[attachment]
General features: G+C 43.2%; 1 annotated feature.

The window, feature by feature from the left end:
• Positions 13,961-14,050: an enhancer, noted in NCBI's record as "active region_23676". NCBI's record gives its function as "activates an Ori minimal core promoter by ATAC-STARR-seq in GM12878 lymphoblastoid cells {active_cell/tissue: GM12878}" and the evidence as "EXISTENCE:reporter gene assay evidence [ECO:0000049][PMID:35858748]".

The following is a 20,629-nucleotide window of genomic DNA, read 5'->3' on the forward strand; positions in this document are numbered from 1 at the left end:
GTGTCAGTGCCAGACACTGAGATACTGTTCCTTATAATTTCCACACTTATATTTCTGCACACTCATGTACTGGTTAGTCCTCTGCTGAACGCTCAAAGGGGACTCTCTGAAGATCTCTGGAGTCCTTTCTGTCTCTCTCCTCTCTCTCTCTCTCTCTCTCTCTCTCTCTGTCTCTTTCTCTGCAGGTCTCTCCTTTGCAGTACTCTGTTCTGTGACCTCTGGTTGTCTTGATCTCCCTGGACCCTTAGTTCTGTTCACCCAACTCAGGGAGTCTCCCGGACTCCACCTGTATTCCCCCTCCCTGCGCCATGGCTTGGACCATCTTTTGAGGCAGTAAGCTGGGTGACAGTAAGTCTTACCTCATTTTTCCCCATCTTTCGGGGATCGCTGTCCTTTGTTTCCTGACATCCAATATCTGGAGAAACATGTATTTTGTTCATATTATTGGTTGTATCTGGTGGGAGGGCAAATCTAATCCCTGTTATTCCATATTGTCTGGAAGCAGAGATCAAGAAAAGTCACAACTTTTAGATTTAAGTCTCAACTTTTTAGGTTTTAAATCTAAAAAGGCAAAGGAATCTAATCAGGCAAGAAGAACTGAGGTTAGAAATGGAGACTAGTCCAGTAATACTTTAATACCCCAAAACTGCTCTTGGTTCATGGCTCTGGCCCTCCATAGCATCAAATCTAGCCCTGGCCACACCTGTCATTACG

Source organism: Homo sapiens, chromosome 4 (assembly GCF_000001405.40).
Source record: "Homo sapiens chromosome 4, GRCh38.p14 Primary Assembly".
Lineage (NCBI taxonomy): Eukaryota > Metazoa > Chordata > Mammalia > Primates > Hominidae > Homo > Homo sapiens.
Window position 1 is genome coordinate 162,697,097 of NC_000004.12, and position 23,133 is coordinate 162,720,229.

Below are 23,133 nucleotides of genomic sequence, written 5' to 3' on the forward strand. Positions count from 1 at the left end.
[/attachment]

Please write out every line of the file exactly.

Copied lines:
General features: G+C 43.2%; 1 annotated feature.

The window, feature by feature from the left end:
• Positions 13,961-14,050: an enhancer, noted in NCBI's record as "active region_23676". NCBI's record gives its function as "activates an Ori minimal core promoter by ATAC-STARR-seq in GM12878 lymphoblastoid cells {active_cell/tissue: GM12878}" and the evidence as "EXISTENCE:reporter gene assay evidence [ECO:0000049][PMID:35858748]".

The following is a 20,629-nucleotide window of genomic DNA, read 5'->3' on the forward strand; positions in this document are numbered from 1 at the left end:
GTGTCAGTGCCAGACACTGAGATACTGTTCCTTATAATTTCCACACTTATATTTCTGCACACTCATGTACTGGTTAGTCCTCTGCTGAACGCTCAAAGGGGACTCTCTGAAGATCTCTGGAGTCCTTTCTGTCTCTCTCCTCTCTCTCTCTCTCTCTCTCTCTCTCTCTGTCTCTTTCTCTGCAGGTCTCTCCTTTGCAGTACTCTGTTCTGTGACCTCTGGTTGTCTTGATCTCCCTGGACCCTTAGTTCTGTTCACCCAACTCAGGGAGTCTCCCGGACTCCACCTGTATTCCCCCTCCCTGCGCCATGGCTTGGACCATCTTTTGAGGCAGTAAGCTGGGTGACAGTAAGTCTTACCTCATTTTTCCCCATCTTTCGGGGATCGCTGTCCTTTGTTTCCTGACATCCAATATCTGGAGAAACATGTATTTTGTTCATATTATTGGTTGTATCTGGTGGGAGGGCAAATCTAATCCCTGTTATTCCATATTGTCTGGAAGCAGAGATCAAGAAAAGTCACAACTTTTAGATTTAAGTCTCAACTTTTTAGGTTTTAAATCTAAAAAGGCAAAGGAATCTAATCAGGCAAGAAGAACTGAGGTTAGAAATGGAGACTAGTCCAGTAATACTTTAATACCCCAAAACTGCTCTTGGTTCATGGCTCTGGCCCTCCATAGCATCAAATCTAGCCCTGGCCACACCTGTCATTACG

Source organism: Homo sapiens, chromosome 4 (assembly GCF_000001405.40).
Source record: "Homo sapiens chromosome 4, GRCh38.p14 Primary Assembly".
Lineage (NCBI taxonomy): Eukaryota > Metazoa > Chordata > Mammalia > Primates > Hominidae > Homo > Homo sapiens.
Window position 1 is genome coordinate 162,697,097 of NC_000004.12, and position 23,133 is coordinate 162,720,229.

Below are 23,133 nucleotides of genomic sequence, written 5' to 3' on the forward strand. Positions count from 1 at the left end.